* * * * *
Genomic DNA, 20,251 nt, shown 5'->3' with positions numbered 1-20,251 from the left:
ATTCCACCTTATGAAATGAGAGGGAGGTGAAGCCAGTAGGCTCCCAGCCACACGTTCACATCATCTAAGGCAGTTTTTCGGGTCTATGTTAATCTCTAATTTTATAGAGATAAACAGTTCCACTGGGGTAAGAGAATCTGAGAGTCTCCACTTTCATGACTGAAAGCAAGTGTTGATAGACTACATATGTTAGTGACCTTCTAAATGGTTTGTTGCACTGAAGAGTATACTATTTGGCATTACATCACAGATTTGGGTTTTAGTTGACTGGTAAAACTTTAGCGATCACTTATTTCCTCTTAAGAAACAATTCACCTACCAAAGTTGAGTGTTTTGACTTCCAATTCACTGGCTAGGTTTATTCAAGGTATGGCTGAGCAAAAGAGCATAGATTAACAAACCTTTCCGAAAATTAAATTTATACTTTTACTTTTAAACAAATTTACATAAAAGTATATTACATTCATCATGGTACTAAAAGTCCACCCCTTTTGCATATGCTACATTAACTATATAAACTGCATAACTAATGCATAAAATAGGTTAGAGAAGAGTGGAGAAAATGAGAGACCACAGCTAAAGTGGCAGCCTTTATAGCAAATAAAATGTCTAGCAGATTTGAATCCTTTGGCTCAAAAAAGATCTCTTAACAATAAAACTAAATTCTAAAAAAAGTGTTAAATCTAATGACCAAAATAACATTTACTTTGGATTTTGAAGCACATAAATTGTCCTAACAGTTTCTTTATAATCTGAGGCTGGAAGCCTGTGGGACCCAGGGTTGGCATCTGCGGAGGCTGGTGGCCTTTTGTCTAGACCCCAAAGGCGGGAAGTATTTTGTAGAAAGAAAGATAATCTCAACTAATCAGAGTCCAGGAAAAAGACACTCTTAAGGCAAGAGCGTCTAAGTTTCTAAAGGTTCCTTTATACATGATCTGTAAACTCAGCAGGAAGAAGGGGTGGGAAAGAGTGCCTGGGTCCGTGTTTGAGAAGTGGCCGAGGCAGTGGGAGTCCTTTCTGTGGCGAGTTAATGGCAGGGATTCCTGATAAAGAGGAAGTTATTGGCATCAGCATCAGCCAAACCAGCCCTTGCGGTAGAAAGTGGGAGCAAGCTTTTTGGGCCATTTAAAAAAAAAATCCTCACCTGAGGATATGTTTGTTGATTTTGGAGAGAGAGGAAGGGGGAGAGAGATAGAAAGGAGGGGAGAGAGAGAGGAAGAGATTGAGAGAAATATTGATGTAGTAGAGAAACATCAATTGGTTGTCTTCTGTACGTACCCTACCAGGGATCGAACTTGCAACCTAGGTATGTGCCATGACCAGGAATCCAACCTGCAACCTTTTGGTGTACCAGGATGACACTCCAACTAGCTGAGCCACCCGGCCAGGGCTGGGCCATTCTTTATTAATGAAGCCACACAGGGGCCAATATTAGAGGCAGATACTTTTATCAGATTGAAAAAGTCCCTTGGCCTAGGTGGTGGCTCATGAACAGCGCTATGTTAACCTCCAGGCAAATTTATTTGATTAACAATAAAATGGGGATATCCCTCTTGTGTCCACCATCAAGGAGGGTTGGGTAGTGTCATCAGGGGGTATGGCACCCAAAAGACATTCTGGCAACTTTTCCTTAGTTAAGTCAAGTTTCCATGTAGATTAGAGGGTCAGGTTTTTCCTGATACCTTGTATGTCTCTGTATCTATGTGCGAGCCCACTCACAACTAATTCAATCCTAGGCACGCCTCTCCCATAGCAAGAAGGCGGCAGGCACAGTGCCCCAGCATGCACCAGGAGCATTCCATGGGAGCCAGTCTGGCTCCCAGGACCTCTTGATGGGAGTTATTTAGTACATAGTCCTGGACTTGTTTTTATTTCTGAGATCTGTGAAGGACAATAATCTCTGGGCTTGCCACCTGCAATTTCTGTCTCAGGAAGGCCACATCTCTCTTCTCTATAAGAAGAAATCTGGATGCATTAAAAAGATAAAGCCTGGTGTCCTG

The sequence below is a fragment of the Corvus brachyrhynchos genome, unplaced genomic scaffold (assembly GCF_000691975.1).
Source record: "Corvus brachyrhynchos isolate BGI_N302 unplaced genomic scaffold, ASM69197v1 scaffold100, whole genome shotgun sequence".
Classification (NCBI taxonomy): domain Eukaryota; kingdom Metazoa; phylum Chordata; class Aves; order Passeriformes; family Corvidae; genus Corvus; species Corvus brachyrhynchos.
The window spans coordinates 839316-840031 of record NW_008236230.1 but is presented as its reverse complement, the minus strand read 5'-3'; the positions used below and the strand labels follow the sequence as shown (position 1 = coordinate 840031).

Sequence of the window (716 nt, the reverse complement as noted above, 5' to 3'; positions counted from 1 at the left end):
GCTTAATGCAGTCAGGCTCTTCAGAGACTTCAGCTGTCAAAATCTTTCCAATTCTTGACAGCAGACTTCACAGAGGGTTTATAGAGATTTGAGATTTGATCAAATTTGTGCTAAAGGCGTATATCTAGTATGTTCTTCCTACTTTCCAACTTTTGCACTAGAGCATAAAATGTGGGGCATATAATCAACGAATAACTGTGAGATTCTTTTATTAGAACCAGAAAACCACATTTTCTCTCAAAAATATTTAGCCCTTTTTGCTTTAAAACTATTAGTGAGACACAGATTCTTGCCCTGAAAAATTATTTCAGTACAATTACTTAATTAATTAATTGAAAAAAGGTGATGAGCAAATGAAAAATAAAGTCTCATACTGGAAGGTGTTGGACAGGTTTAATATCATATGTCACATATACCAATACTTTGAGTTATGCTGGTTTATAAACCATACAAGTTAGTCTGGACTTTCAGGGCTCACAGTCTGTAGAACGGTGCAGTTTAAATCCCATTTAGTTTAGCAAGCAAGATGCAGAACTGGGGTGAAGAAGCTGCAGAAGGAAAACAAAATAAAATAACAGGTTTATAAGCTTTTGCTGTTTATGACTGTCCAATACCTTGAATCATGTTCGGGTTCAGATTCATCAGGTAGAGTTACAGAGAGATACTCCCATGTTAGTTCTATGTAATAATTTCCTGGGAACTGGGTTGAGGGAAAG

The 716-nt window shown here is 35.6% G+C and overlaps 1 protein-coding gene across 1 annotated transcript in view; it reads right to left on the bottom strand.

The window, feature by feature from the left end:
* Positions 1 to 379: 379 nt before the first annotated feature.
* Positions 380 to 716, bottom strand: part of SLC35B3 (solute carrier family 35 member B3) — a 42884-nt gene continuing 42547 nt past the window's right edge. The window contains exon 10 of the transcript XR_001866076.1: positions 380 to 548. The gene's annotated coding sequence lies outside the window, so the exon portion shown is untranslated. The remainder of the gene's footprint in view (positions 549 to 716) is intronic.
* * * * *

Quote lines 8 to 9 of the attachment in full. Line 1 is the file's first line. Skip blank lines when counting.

GCTTAATGCAGTCAGGCTCTTCAGAGACTTCAGCTGTCAAAATCTTTCCAATTCTTGACAGCAGACTTCACAGAGGGTTTATAGAGATTTGAGATTTGATCAAATTTGTGCTAAAGGCGTATATCTAGTATGTTCTTCCTACTTTCCAACTTTTGCACTAGAGCATAAAATGTGGGGCATATAATCAACGAATAACTGTGAGATTCTTTTATTAGAACCAGAAAACCACATTTTCTCTCAAAAATATTTAGCCCTTTTTGCTTTAAAACTATTAGTGAGACACAGATTCTTGCCCTGAAAAATTATTTCAGTACAATTACTTAATTAATTAATTGAAAAAAGGTGATGAGCAAATGAAAAATAAAGTCTCATACTGGAAGGTGTTGGACAGGTTTAATATCATATGTCACATATACCAATACTTTGAGTTATGCTGGTTTATAAACCATACAAGTTAGTCTGGACTTTCAGGGCTCACAGTCTGTAGAACGGTGCAGTTTAAATCCCATTTAGTTTAGCAAGCAAGATGCAGAACTGGGGTGAAGAAGCTGCAGAAGGAAAACAAAATAAAATAACAGGTTTATAAGCTTTTGCTGTTTATGACTGTCCAATACCTTGAATCATGTTCGGGTTCAGATTCATCAGGTAGAGTTACAGAGAGATACTCCCATGTTAGTTCTATGTAATAATTTCCTGGGAACTGGGTTGAGGGAAAG

The 716-nt window shown here is 35.6% G+C and overlaps 1 protein-coding gene across 1 annotated transcript in view; it reads right to left on the bottom strand.